Working scaredI’m a bit of a news junkie. I’ll confess I pay the monthly fee for satellite radio just so I can listen to CNN, BBC and Bloomberg.
By: Mary Lebens, Staff Columnist, The Farmington Independent
I’m a bit of a news junkie. I’ll confess I pay the monthly fee for satellite radio just so I can listen to CNN, BBC and Bloomberg. I look forward to hopping into my hatchback in the morning so I can get my daily news fix during the morning commute.
Yet lately I’ve developed a love-hate relationship with the news, even the local TV news. I desperately need my news fix but most of the news stories are depressing or enraging, depending on whether they’re talking about folks getting laid off or mortgage companies scamming homeowners. Even though I long to see my favorite news anchors, Jeff Passolt on channel 9 and Esme Murphy on WCCO, I am trying to keep myself away from the TV. Jeff and Esme will just have to soldier on minus one loyal viewer until the recession is in the rear view mirror.
Back in 2002, when the last economic downturn caused IT workers to be laid off in droves, one of my colleagues said we were all “working scared.” It was pretty terrible having the layoff axe hanging over our necks every day. Now it’s happening all over again, and almost everyone is working scared.
How do we get through this? As someone who’s dodged about a half-dozen rounds of layoffs, I can share a little advice. First, do everything you can to shore up your financial position. Build up an emergency savings fund, even if you can only save a little bit from each paycheck. Take a work-related class in the evenings to improve your skills. Here in Farmington we’re lucky to have Dakota County Technical College right up the road. These two things will help you survive a layoff and make you more marketable for a new job. That will bring you a little peace of mind during the work day.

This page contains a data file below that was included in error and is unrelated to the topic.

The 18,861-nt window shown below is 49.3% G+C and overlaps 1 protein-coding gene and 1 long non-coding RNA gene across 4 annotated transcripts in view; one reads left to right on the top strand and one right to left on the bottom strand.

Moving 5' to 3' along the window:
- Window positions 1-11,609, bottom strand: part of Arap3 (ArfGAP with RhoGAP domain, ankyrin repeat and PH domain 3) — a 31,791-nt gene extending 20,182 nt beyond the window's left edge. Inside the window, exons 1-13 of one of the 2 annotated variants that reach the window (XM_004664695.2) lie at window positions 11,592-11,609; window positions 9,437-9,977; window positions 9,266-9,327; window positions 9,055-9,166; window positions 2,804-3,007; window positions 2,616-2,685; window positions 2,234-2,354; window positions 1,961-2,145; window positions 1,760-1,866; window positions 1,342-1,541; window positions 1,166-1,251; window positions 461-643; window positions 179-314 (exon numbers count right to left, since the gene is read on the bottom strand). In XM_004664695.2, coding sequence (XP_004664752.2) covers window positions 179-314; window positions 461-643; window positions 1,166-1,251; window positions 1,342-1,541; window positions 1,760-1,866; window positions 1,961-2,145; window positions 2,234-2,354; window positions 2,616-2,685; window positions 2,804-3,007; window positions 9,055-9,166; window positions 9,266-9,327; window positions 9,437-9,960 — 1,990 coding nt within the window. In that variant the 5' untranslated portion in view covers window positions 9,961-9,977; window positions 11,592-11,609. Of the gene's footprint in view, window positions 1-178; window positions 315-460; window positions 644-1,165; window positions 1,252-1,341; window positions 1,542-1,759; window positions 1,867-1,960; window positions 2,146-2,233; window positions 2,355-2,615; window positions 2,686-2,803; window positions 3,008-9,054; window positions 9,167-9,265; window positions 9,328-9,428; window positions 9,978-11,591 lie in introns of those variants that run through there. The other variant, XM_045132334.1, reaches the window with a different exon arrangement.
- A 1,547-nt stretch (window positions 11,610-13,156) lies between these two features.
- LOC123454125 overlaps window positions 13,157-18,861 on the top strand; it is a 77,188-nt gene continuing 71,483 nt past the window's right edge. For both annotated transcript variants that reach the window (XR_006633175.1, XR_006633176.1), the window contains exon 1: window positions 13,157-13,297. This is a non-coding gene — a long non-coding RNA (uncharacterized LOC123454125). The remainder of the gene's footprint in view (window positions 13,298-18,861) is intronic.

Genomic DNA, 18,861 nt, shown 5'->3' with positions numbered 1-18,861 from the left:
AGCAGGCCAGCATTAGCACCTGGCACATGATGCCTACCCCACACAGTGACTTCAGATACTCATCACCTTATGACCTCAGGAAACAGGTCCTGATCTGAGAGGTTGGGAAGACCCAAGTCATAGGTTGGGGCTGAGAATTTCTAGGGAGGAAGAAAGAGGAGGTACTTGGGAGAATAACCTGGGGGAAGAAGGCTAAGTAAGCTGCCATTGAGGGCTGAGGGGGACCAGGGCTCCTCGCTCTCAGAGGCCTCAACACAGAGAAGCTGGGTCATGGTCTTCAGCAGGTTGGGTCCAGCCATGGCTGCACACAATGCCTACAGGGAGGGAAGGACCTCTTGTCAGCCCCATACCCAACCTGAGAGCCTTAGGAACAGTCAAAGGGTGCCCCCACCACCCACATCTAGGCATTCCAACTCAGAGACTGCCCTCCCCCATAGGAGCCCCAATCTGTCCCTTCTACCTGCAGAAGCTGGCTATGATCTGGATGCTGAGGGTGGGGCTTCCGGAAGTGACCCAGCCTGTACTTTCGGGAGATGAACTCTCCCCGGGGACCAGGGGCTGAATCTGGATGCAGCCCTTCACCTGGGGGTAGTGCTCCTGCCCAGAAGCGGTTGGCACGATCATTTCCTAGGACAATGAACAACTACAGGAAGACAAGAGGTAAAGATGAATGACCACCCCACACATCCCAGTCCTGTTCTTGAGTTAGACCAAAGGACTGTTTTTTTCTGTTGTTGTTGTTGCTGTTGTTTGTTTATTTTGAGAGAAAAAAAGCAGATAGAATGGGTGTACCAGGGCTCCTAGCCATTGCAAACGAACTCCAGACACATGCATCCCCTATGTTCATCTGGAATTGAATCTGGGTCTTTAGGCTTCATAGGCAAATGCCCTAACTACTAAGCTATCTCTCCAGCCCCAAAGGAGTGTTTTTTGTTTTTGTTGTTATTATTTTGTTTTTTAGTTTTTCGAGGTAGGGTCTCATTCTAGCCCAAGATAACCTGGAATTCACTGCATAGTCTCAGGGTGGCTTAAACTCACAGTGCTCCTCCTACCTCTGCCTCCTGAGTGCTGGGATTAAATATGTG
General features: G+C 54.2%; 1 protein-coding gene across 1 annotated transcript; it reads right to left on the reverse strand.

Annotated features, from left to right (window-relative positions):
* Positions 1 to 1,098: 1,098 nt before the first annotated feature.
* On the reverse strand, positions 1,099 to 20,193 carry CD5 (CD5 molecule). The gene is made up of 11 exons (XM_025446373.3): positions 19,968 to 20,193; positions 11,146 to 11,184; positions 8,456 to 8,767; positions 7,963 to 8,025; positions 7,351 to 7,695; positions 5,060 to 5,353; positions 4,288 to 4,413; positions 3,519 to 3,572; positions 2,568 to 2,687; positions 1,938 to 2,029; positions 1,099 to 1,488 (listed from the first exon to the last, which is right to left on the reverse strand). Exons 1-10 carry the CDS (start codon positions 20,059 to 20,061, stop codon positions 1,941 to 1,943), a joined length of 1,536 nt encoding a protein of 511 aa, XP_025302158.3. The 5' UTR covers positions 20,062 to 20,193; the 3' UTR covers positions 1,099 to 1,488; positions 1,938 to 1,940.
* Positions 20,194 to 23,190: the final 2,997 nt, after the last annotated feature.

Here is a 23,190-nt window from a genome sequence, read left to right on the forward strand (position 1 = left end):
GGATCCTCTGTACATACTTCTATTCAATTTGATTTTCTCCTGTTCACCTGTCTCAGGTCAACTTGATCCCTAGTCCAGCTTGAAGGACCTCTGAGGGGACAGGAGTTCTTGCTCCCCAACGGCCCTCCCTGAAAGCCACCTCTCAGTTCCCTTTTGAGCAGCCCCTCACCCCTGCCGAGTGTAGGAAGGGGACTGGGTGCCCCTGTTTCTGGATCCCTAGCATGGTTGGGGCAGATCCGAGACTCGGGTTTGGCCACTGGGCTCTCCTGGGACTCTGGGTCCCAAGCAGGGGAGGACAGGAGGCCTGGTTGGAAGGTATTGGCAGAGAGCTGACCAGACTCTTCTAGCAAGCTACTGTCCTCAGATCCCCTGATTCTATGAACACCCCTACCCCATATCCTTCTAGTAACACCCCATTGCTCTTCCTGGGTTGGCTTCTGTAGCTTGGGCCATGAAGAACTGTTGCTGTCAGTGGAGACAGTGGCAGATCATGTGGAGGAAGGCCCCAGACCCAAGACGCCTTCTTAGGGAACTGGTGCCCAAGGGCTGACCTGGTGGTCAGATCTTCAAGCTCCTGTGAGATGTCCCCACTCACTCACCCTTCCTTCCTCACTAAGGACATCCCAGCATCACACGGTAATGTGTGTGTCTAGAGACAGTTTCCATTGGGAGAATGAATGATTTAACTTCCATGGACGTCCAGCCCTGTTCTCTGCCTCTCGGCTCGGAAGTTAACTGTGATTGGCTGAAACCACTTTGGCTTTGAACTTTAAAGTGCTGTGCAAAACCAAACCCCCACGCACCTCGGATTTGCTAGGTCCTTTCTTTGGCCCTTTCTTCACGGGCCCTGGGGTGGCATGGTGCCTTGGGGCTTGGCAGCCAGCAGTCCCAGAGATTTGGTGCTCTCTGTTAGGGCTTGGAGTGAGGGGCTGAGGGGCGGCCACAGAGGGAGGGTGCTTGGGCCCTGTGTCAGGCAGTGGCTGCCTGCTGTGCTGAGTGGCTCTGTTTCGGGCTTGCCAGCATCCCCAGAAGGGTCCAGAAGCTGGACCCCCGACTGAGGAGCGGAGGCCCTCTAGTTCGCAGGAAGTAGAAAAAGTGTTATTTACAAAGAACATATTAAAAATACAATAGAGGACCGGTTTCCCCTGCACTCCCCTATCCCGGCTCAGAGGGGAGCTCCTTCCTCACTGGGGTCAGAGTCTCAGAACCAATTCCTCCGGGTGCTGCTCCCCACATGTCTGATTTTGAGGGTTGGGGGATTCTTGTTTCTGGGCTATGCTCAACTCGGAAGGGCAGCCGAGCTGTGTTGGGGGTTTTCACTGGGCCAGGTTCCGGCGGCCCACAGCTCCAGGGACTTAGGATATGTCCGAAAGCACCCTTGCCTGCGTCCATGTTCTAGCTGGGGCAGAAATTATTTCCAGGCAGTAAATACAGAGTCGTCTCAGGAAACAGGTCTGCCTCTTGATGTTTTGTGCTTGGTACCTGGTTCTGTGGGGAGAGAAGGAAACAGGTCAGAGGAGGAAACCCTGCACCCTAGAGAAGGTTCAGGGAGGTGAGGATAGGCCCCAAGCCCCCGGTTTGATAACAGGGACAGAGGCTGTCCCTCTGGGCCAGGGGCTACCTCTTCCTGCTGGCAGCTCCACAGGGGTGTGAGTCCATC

Second, do something to help someone else out who has lost their job. Clean out the closet and bring your extra clothes to Goodwill. Clean out the pantry and drop off canned goods at the food shelf. Doing something to help someone takes your mind off of yourself. During 2001 and 2002 I signed up for a lot of fun volunteer activities, like collecting baby clothes for a foster child program and teaching a class about butterflies at the nature center. My best volunteer gig was the day I signed up for a Children’s Literacy Day event. I spent a couple of hours outside in the 90 degree heat dressed as Spot the dog. Even though the sweat was rolling into my eyes and I was squinting inside the big dog head, little kids kept running up to hug me and hold my paw. I didn’t think about work once.
My third piece of advice, and this is one thing I struggle with myself, is don’t listen to the news too much. Unless you’re the Federal Reserve Chairman, there is nothing you can do on your own to make the economy better. Listening to the news has made me so worried about the economy that I might have to cancel the satellite radio subscription and roll the console TV into the closet. Do what you have to do to drive out worry, whether it’s taking a break from the news, sharing lunch with a co-worker or digging into your daily work. No one should have to be working scared. There’s a dangerous economy out there, but I hope you stay financially safe and sound.